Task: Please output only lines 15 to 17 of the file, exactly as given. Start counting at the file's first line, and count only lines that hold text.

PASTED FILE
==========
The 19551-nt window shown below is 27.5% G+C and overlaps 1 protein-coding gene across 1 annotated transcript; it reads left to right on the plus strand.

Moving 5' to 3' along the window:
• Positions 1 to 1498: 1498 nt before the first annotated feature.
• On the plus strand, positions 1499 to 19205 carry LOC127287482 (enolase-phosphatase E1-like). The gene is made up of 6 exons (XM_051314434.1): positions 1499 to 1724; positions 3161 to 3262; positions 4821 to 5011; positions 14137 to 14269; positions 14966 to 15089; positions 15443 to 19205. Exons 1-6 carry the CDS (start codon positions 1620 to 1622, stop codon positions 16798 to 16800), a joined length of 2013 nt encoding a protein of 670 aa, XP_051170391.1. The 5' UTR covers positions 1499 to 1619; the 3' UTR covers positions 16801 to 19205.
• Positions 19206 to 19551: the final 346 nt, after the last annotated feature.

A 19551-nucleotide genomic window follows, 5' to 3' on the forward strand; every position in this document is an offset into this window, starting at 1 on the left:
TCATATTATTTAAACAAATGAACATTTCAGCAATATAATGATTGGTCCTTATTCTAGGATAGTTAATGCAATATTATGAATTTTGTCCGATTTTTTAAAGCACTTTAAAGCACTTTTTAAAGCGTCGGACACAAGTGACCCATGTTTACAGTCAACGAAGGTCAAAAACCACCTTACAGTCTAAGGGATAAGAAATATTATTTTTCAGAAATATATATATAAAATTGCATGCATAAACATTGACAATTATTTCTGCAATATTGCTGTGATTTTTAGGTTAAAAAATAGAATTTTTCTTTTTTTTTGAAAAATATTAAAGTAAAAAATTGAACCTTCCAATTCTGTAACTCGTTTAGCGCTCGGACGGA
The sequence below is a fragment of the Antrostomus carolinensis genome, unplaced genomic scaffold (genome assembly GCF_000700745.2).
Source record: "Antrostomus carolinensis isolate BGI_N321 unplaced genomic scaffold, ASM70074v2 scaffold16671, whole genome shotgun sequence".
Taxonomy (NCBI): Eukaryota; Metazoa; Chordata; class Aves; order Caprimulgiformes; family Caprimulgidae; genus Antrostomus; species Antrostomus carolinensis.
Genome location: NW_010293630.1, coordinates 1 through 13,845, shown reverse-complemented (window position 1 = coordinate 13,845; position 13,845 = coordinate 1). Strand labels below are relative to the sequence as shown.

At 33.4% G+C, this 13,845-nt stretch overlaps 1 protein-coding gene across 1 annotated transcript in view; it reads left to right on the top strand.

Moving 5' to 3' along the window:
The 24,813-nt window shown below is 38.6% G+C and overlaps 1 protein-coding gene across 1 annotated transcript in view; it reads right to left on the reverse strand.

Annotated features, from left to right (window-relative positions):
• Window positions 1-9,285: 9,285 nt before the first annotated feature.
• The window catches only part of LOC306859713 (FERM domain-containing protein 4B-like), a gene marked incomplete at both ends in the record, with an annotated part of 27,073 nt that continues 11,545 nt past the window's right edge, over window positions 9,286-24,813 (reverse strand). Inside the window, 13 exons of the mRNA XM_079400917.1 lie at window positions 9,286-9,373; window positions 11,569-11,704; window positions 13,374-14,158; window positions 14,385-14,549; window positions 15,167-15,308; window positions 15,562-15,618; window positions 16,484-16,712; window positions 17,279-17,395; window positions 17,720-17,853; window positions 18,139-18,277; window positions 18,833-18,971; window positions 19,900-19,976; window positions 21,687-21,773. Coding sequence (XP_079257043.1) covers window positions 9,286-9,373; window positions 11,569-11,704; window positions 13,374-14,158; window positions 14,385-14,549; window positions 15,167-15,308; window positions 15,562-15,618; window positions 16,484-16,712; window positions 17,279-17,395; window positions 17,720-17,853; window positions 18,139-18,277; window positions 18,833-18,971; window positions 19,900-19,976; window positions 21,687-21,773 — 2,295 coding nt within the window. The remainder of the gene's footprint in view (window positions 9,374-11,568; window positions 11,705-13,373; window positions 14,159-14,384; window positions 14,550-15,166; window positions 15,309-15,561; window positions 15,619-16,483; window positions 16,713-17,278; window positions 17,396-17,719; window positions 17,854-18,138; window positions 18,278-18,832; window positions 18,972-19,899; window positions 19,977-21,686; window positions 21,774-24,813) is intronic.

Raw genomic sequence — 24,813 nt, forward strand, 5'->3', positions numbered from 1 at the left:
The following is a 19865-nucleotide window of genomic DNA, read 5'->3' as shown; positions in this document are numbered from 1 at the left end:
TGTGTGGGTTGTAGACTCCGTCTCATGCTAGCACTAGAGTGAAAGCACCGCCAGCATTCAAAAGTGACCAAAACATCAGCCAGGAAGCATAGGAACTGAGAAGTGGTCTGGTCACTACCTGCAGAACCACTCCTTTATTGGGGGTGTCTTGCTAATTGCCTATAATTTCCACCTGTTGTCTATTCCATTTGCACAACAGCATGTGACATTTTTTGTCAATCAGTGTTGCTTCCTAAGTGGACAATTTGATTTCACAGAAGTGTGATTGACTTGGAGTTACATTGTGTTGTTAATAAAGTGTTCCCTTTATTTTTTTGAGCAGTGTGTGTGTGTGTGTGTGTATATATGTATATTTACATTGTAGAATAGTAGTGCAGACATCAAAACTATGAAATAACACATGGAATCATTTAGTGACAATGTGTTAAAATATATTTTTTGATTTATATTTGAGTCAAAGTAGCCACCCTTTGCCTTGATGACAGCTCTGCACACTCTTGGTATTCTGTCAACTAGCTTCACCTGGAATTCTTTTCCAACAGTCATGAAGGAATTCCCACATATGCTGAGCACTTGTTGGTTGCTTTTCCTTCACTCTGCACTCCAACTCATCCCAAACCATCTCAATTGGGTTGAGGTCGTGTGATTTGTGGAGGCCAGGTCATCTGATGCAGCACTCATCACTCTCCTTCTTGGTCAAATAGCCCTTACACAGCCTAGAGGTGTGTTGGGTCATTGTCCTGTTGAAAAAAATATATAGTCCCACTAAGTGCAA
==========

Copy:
Annotated features, from left to right (window-relative positions):
• Window positions 1-9,285: 9,285 nt before the first annotated feature.
• The window catches only part of LOC306859713 (FERM domain-containing protein 4B-like), a gene marked incomplete at both ends in the record, with an annotated part of 27,073 nt that continues 11,545 nt past the window's right edge, over window positions 9,286-24,813 (reverse strand). Inside the window, 13 exons of the mRNA XM_079400917.1 lie at window positions 9,286-9,373; window positions 11,569-11,704; window positions 13,374-14,158; window positions 14,385-14,549; window positions 15,167-15,308; window positions 15,562-15,618; window positions 16,484-16,712; window positions 17,279-17,395; window positions 17,720-17,853; window positions 18,139-18,277; window positions 18,833-18,971; window positions 19,900-19,976; window positions 21,687-21,773. Coding sequence (XP_079257043.1) covers window positions 9,286-9,373; window positions 11,569-11,704; window positions 13,374-14,158; window positions 14,385-14,549; window positions 15,167-15,308; window positions 15,562-15,618; window positions 16,484-16,712; window positions 17,279-17,395; window positions 17,720-17,853; window positions 18,139-18,277; window positions 18,833-18,971; window positions 19,900-19,976; window positions 21,687-21,773 — 2,295 coding nt within the window. The remainder of the gene's footprint in view (window positions 9,374-11,568; window positions 11,705-13,373; window positions 14,159-14,384; window positions 14,550-15,166; window positions 15,309-15,561; window positions 15,619-16,483; window positions 16,713-17,278; window positions 17,396-17,719; window positions 17,854-18,138; window positions 18,278-18,832; window positions 18,972-19,899; window positions 19,977-21,686; window positions 21,774-24,813) is intronic.